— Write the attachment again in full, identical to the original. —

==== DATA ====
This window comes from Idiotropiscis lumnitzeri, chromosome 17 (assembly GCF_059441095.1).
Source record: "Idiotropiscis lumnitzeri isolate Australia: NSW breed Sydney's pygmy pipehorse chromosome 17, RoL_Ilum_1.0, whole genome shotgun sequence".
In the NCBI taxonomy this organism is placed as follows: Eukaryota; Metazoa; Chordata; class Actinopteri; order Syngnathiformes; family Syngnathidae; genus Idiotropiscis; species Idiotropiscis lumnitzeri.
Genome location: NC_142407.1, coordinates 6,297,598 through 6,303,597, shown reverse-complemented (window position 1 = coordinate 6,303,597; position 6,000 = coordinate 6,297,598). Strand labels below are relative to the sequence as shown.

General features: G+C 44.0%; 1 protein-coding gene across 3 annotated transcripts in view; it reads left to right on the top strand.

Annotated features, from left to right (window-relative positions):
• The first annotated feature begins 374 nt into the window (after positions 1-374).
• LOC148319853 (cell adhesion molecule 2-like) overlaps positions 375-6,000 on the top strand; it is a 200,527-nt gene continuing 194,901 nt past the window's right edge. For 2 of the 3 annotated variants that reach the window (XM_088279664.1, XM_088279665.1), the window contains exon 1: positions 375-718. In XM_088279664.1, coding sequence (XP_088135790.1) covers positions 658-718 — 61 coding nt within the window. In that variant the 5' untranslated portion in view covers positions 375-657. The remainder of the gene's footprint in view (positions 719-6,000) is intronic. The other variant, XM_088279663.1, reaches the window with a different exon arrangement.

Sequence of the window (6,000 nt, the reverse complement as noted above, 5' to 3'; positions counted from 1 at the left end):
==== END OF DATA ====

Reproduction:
This window comes from Idiotropiscis lumnitzeri, chromosome 17 (assembly GCF_059441095.1).
Source record: "Idiotropiscis lumnitzeri isolate Australia: NSW breed Sydney's pygmy pipehorse chromosome 17, RoL_Ilum_1.0, whole genome shotgun sequence".
In the NCBI taxonomy this organism is placed as follows: Eukaryota; Metazoa; Chordata; class Actinopteri; order Syngnathiformes; family Syngnathidae; genus Idiotropiscis; species Idiotropiscis lumnitzeri.
Genome location: NC_142407.1, coordinates 6,297,598 through 6,303,597, shown reverse-complemented (window position 1 = coordinate 6,303,597; position 6,000 = coordinate 6,297,598). Strand labels below are relative to the sequence as shown.

General features: G+C 44.0%; 1 protein-coding gene across 3 annotated transcripts in view; it reads left to right on the top strand.

Annotated features, from left to right (window-relative positions):
• The first annotated feature begins 374 nt into the window (after positions 1-374).
• LOC148319853 (cell adhesion molecule 2-like) overlaps positions 375-6,000 on the top strand; it is a 200,527-nt gene continuing 194,901 nt past the window's right edge. For 2 of the 3 annotated variants that reach the window (XM_088279664.1, XM_088279665.1), the window contains exon 1: positions 375-718. In XM_088279664.1, coding sequence (XP_088135790.1) covers positions 658-718 — 61 coding nt within the window. In that variant the 5' untranslated portion in view covers positions 375-657. The remainder of the gene's footprint in view (positions 719-6,000) is intronic. The other variant, XM_088279663.1, reaches the window with a different exon arrangement.

Sequence of the window (6,000 nt, the reverse complement as noted above, 5' to 3'; positions counted from 1 at the left end):